The local legends who joined the Honours List
They’re the influential leaders who have worked tirelessly for their communities.
Here are the locals who made this year’s Honours List.
OAM: The late Dr Amarjit Singh More
It was incredibly moving scenes when the residents of Woolgoolga lined the streets to farewell legendary GP of more than four decades, Dr Amarjit Singh More.
Over the years, the humble family man had touched many lives - and saved them.
Due to COVID-19 restrictions, residents farewelled the doctor in April by watching the procession make its way from Dr More’s home to the newly unveiled Sikh Temple.
Dr More has now posthumously been awarded an OAM for his service to medicine, and to the local and Sikh communities of Woolgoolga.
Dr More founded the Woolgoolga Medical Centre where he worked for decades.
He was a founding member of the Lions Club of Woolgoolga, and a supporter of the Woolgoolga RSL sub-branch.
Arguably one of his most grandiose accomplishments, Dr More was the driving force behind the new Sikh Temple on Hasting St, of which he played a pivotal role in its fundraising and construction.
The temple has been built on the site of the First Sikh Temple of Australia, and Dr More’s parents were involved in the build of this first temple.
A few decades later, it was realised a bigger temple would need to be constructed due to the fast growing Sikh community and following on in his parents footsteps, Dr More made this happen. It took over 20 years of planning and construction for it to become a reality.
Dr More’s passion for the community was undeniable when he spoke to the Advocate ahead of the opening.
“Foremost it is a place of worship for Sikhs but it’s more than that - it’s about bringing together individuals and communities,” he said.
“We are one, the temple belongs to all of Woolgoolga and all of Australia. Everyone is welcome irrespective of colour, creed or religion.”
Public Service Medal: Sally Bryant
When the region was hit by the devastating 2020-2021 bushfires, Legal Aid solicitor Sally Bryant undertook an incredible feat - mobilising a disaster response legal service in record time and at an unprecedented level.
Ms Bryant has been awarded a Public Service Medal for her outstanding work with Legal Aid over the last 24 years, particularly for her leadership during the bushfires.
Ms Bryant first joined the public service in 1996, and since that time she has served in the Civil Law division, managing five teams along the east coast.
In her role she has brought in new initiatives such as the Legal Aid Elder Abuse Service.
During the recent bushfires, she mobilised the Disaster Response Legal Service - co-ordinating a massive 68 civil lawyers over several months to provide holistic, trauma-informed legal services.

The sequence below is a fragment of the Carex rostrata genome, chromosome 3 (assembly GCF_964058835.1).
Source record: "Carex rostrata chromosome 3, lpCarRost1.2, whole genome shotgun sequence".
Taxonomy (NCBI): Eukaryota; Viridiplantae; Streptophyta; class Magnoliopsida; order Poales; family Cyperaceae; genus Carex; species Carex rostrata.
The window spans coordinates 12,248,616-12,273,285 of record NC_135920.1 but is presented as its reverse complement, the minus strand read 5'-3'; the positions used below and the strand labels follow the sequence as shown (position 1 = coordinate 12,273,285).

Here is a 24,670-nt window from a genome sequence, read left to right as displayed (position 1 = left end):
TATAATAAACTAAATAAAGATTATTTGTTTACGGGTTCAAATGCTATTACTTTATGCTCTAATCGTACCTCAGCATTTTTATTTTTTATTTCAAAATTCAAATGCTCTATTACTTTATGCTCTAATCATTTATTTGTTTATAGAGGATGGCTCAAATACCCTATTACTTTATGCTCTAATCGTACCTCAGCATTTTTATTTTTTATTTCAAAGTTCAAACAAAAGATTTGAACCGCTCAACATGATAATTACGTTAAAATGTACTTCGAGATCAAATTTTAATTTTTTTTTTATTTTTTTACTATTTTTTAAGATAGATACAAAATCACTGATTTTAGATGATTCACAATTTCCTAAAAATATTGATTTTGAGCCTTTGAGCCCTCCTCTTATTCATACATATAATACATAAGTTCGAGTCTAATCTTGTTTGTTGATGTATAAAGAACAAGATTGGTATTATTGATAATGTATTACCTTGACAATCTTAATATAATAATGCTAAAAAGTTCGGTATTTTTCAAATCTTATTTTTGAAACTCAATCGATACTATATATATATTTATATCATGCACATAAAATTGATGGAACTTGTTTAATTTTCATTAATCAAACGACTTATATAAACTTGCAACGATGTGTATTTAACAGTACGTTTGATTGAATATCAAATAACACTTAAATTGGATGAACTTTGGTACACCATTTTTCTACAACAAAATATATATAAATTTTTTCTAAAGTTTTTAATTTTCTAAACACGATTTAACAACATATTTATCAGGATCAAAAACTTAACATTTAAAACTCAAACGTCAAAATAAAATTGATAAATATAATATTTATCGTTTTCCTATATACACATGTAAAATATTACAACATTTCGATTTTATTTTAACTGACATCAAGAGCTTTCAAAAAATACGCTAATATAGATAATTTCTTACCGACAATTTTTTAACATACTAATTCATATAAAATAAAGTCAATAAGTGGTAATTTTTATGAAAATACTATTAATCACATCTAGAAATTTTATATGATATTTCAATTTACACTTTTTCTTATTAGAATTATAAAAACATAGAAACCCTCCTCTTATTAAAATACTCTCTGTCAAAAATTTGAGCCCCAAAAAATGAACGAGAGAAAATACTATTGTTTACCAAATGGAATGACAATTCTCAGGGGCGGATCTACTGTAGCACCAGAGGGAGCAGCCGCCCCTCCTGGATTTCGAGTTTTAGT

Under her leadership they delivered over 1,000 legal assistance services, attended 68 community recovery meetings, and reached over 2,500 residents across NSW.
She also worked tirelessly with the team to roster volunteers from across Legal Aid NSW, working with services like Justice Connect and Red Cross to deliver urgent legal services, and also provided a critical link with local councils during this period.
OAM: Graeme ‘Phil’ Crofts
He’s the driving force behind the Coffs Harbour Uniting Church’s Soup Kitchen, but that’s just the tip of the iceberg of Phil Croft’s contribution to the Coffs Harbour community.
Mr Crofts has been awarded a Medal of the Order of Australia for his service to the community, which includes being a soup kitchen volunteer for over 14 years.
He has had a significant presence in the local sporting community, chairing the Coffs Harbour Sports Advisory Council from 2001-2015, organising Kanga Cricket for 20 years, and volunteering with the North Coast Special Olympics Group.
A schoolteacher, Mr Crofts has volunteered with Aussie Helpers Volunteers for Isolated Students Education since 2007.
Rounding out his incredible resume, Mr Crofts was also a patrol member of the Coffs Surf Club for 15 years, was a manager with Nippers, and has volunteered as a mentor for Lions Club Youth of the Year.
Mr Crofts took home Coffs Harbour Citizen of the Year in 2017.
AM: Richard Kelloway
Richard Kelloway has been recognised for his significant service to air force organisations, and to veterans advocacy - and it cannot be doubted he has worn many hats throughout the decades.
Mr Kelloway has several titles to his name. Among these, he has been the Vice President of Air Force Association (AFA) Advocacy since 2011, and was a council member of the AFA NSW Divisional Council prior.
He founded the Veterans Centre Mid North Coast, and is currently the observer of the Department of Veterans’ Affairs Ex-Service Organisation Round Table.
Mr Kelloway served as the President of the RAAF Association’s Coffs Harbour and District Branch, and was a serving officer in the RAAF for 26 years.
Among his contributions to community groups, Mr Kelloway has been a member of Lifeline Coffs Harbour, the Coffs Harbour Regional Conservatorium, and the Coffs Harbour Future Development Committee.
He also served as a volunteer range for Australian Wildlife Conservancy sanctuaries at Buckaringa and Kalamrina in SA and Newhaven in NT for four years.
OAM: Dr Anandhan Naidoo
Coming from South Africa to Australia as a young doctor in the ‘70s, Dr Anandhan Naidoo has worked tirelessly to save the lives of many Coffs Coast children.
Dr Naidoo has now been awarded an OAM for his service to paediatric medicine.
He has had a private practice in Coffs Harbour for many years, and has been a peadiatrician at Coffs Harbour hospital since 1984.
On top of this, he has been a fellow of the Royal Australasian College of Physicians since 1984, and a member of the Australian Paediatric Society.